Thursday, May 1, 2014

Quote-A-Day: Day 121

Rules are only as good as their enforcement.

Some leaders are rule makers.

Others are rule breakers.

Regardless of which camp you fall into (or if you fall into either camp), rules have one big problem.

They need to be enforced.

A rule is only as good as the enforcement that takes place after the rule was followed or broken.  If a leader were to create the following rule for his/her school (please don't do this by the way): "Mobile devices must be kept in a pocket or stowed in a locker throughout the entire school day," that tells community members that this is a rule to be followed.  The first time a student (or a staff member or parent, for that matter) take out their device, the implication is that the person will be reprimanded or at worst, have the device confiscated.

Of course, in all but the most strict environments, this doesn't happen.  Usually, one of two things takes place: enforcement is lax, with only some community members feeling the brunt of the rule, or the rule being ignored from one subset of community members and not others (i.e. a teacher can text during a break between classes, but students cannot).

Unless you're willing to make rules that apply to all and can be truly enforced, people will only see the social negatives of the rule, and not the educational reasons why the rule was made (for what it is worth, I really can't see any educational reason to prevent learners and leaders from using their devices for academic purposes. . . just sayin').

Rather than making rules that will be broken and won't be enforced, it is better to create shared goals with all your stakeholders.  Why not build a goals committee composed of teachers, leaders, students, and parents that has as its charge to come up with five to ten (no more than this) goals that all will strive towards?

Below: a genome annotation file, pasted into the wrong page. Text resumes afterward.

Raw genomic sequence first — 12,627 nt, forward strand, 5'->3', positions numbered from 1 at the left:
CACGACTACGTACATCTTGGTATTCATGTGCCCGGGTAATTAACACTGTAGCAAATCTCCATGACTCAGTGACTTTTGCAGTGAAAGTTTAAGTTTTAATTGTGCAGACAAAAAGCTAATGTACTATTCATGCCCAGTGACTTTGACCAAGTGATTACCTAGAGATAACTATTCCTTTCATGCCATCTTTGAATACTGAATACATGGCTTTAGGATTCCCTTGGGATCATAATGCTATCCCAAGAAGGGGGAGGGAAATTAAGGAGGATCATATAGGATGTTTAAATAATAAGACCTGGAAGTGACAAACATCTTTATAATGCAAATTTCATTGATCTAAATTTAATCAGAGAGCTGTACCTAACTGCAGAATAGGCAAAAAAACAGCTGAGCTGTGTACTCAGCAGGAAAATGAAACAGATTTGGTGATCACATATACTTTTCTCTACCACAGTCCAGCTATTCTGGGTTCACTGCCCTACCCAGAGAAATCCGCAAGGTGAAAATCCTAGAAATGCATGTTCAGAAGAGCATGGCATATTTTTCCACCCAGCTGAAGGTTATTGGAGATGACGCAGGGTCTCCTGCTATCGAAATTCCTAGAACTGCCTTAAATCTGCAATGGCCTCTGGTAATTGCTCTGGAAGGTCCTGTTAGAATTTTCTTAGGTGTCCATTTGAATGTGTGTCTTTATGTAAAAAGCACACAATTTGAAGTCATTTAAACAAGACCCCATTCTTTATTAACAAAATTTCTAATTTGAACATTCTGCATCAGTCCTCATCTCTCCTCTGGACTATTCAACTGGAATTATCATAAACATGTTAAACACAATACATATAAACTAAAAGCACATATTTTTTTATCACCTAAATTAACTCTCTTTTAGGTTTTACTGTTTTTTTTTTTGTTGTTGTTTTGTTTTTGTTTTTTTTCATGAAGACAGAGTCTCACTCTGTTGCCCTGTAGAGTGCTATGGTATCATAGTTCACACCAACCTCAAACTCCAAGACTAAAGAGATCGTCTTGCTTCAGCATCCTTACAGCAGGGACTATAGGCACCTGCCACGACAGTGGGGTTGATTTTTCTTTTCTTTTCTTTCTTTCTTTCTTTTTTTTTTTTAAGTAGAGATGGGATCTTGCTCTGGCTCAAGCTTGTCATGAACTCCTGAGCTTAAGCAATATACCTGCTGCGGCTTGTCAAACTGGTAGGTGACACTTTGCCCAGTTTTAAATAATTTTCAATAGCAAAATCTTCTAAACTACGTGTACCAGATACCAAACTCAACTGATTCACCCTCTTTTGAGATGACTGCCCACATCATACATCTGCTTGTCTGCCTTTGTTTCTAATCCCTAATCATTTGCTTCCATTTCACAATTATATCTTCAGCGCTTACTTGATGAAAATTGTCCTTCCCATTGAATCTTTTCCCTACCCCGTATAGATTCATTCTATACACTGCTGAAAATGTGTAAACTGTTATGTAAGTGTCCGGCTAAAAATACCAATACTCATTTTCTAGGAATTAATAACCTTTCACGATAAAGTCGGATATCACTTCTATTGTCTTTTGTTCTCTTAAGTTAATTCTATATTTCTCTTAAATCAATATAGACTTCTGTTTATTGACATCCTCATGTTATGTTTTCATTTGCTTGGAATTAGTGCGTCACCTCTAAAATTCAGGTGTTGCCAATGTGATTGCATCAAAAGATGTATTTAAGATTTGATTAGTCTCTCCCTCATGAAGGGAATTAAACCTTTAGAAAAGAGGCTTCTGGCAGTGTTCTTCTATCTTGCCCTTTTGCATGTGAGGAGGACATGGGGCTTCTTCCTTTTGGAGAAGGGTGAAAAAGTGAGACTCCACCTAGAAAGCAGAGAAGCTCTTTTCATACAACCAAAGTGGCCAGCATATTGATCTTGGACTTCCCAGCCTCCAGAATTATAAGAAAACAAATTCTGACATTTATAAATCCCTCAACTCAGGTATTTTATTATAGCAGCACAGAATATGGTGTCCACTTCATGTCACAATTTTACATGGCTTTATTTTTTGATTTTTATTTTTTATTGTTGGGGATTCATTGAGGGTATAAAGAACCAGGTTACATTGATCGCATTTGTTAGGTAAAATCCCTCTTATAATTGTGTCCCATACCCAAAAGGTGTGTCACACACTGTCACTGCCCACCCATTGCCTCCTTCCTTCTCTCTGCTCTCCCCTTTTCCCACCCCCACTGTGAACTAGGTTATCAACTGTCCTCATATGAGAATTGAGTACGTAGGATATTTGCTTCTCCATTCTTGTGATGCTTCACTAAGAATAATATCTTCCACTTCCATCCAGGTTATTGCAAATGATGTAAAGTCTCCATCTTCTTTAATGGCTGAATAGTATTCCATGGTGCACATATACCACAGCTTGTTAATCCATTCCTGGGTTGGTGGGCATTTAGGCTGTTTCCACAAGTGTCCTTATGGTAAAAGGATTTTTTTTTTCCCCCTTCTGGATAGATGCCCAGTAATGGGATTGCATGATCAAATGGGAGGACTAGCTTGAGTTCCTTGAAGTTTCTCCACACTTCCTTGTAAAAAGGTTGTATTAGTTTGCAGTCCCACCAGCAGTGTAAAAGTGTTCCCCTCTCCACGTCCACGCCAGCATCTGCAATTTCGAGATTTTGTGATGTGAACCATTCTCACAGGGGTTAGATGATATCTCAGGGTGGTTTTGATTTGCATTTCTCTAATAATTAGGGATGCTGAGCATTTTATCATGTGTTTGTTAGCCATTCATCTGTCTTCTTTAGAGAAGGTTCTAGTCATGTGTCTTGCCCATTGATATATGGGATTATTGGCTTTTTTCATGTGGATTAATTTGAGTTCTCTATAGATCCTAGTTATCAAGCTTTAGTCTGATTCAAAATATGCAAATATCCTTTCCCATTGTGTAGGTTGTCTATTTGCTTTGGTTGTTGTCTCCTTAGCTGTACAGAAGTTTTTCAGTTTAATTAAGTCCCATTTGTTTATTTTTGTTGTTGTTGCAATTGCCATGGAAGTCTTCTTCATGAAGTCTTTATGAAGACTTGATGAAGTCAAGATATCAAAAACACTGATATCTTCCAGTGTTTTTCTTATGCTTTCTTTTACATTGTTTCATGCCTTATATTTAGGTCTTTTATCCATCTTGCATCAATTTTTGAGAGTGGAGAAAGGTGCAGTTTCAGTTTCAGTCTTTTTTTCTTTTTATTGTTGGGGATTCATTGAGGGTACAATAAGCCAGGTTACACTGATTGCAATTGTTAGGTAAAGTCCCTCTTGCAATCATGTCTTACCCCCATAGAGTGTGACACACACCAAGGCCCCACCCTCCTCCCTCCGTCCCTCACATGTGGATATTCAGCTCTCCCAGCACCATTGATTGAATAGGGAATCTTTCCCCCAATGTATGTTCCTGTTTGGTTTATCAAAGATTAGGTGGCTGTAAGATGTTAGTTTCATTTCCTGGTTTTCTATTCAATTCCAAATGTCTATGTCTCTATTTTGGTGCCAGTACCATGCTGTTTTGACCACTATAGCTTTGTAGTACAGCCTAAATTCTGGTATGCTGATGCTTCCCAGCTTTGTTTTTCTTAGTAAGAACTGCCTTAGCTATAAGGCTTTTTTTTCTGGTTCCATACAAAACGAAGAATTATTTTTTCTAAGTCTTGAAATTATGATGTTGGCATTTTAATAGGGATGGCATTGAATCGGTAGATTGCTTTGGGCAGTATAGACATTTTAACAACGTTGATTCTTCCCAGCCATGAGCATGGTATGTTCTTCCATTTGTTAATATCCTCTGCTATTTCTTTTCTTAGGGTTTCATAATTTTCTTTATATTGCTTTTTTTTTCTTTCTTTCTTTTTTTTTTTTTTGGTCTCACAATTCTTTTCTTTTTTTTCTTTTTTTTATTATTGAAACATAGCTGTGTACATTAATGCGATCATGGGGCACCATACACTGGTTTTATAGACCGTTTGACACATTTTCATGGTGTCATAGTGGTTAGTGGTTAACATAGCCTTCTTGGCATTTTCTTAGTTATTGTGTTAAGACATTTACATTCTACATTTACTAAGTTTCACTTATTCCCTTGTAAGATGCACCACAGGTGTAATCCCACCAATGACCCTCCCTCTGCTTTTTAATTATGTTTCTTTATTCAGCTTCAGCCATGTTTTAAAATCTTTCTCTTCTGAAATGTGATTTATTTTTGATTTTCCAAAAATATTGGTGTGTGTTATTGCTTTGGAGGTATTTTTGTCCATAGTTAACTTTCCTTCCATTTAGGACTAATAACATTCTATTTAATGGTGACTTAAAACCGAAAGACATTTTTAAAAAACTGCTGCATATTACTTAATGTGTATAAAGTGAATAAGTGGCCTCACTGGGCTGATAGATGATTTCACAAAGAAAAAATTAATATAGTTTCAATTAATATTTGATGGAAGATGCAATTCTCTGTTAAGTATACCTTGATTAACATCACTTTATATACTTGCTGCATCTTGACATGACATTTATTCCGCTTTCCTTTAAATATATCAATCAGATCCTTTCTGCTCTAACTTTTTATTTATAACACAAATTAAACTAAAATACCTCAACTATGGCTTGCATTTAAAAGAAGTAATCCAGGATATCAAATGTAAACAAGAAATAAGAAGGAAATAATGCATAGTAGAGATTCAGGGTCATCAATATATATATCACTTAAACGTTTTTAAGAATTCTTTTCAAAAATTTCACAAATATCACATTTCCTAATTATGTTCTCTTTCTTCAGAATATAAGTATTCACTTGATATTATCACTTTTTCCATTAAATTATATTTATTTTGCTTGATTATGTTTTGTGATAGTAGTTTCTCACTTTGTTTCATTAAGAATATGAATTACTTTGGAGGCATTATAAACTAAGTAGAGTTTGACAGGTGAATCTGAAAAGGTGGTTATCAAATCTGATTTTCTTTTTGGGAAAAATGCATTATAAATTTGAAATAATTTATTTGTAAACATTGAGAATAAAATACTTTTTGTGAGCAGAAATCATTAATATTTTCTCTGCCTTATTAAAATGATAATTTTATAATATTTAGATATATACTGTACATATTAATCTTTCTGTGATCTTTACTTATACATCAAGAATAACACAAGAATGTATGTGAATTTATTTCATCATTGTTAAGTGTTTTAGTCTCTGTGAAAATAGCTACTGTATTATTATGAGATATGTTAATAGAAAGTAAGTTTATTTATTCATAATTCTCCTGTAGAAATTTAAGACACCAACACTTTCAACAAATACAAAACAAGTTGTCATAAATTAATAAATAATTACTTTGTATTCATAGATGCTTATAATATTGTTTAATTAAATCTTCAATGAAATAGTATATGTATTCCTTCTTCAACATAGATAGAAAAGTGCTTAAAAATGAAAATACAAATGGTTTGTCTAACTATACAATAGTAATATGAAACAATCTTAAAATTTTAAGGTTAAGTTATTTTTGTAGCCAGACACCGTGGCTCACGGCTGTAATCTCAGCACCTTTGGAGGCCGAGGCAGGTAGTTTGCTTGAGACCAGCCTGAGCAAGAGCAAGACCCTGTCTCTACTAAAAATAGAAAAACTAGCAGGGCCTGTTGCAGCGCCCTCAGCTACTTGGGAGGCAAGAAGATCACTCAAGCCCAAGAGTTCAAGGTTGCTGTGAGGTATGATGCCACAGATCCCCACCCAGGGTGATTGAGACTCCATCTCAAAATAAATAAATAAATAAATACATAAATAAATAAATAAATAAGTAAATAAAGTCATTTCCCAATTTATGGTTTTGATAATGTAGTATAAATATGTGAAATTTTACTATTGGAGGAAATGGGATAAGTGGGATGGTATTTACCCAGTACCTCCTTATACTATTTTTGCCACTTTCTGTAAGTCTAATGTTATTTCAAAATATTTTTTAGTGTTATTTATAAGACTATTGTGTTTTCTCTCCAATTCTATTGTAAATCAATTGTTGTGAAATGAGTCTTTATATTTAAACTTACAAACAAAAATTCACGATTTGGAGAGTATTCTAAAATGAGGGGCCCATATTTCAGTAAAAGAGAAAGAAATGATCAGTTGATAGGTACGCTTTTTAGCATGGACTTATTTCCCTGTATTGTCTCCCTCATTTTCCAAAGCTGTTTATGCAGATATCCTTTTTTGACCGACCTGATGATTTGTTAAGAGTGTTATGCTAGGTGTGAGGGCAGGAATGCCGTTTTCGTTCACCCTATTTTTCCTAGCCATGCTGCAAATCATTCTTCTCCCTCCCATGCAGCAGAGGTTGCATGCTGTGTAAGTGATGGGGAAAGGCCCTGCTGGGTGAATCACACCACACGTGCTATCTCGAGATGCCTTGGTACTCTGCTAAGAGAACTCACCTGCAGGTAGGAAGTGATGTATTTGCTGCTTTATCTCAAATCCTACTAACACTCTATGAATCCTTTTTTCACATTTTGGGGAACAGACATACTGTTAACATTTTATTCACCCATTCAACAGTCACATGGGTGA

If we take the device "rule" above, it could instead be written as a shared goal such as this:

"In all but the most extreme cases, we, as members of XXXX School will use our devices purely for learning opportunities, knowing that our time here is meant to maximize learning, not detract from it."

For an elementary school, maybe the goal sounds like this:

"We all promise to use our devices only when we need to get in touch with a parent or guardian, or when we are learning something where a device would help us learn even more."

These certainly aren't perfect, but if I could come up with them in two minutes, imagine what a committee of stakeholders could do!

The key difference is that these are goals to strive for; they can still be used as reflection opportunities for community members when something is done that shouldn't be (that's the real purpose of rules anyway, isn't it?).

What's great about goals is that they are benchmarks to reach for, not places of punishment.  If a student falters or a teacher doesn't hold to the goal, anyone in the community can mention the goal without fear of retribution or guilt.  That in itself makes shared goals much more powerful than rules.

As you continue to reflect on the year that is/was and start thinking of the year that will be, consider moving from rules to shared benchmarks.  Your community will thank you.

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